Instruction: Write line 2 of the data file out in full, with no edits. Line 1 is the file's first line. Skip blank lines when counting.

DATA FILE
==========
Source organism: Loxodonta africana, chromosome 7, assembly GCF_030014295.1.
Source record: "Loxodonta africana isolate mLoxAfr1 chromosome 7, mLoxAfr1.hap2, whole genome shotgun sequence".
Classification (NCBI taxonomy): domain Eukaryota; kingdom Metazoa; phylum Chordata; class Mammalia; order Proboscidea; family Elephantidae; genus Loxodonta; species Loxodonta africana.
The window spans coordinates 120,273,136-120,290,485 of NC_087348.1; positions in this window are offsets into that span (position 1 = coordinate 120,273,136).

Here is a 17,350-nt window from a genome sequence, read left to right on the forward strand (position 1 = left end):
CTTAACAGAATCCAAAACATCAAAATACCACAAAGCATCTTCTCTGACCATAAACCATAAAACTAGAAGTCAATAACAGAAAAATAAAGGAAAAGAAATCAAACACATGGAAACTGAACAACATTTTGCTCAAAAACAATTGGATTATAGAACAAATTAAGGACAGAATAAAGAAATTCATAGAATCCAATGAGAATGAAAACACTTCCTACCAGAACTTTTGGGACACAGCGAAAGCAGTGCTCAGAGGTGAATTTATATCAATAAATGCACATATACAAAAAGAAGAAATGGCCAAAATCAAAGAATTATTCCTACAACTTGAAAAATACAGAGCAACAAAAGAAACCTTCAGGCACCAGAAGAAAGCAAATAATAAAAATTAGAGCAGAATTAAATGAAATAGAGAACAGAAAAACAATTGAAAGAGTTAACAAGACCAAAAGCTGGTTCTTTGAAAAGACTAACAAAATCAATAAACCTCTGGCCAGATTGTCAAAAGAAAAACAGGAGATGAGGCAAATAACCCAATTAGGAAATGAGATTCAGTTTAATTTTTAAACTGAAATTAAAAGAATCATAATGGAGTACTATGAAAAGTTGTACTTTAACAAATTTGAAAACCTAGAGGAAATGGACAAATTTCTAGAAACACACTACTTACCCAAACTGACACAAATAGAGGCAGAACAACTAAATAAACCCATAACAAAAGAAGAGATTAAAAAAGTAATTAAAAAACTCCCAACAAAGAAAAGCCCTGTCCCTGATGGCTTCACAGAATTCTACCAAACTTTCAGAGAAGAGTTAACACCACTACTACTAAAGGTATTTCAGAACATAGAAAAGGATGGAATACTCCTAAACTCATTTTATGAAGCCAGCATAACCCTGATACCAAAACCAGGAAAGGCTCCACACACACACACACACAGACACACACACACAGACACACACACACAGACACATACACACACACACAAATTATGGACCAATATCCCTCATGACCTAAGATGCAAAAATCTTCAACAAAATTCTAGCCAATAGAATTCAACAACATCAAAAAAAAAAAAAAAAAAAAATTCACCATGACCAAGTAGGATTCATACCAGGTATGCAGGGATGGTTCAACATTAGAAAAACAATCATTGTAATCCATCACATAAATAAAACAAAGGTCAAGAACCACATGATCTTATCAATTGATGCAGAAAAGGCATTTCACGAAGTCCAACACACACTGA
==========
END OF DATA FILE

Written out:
Source record: "Loxodonta africana isolate mLoxAfr1 chromosome 7, mLoxAfr1.hap2, whole genome shotgun sequence".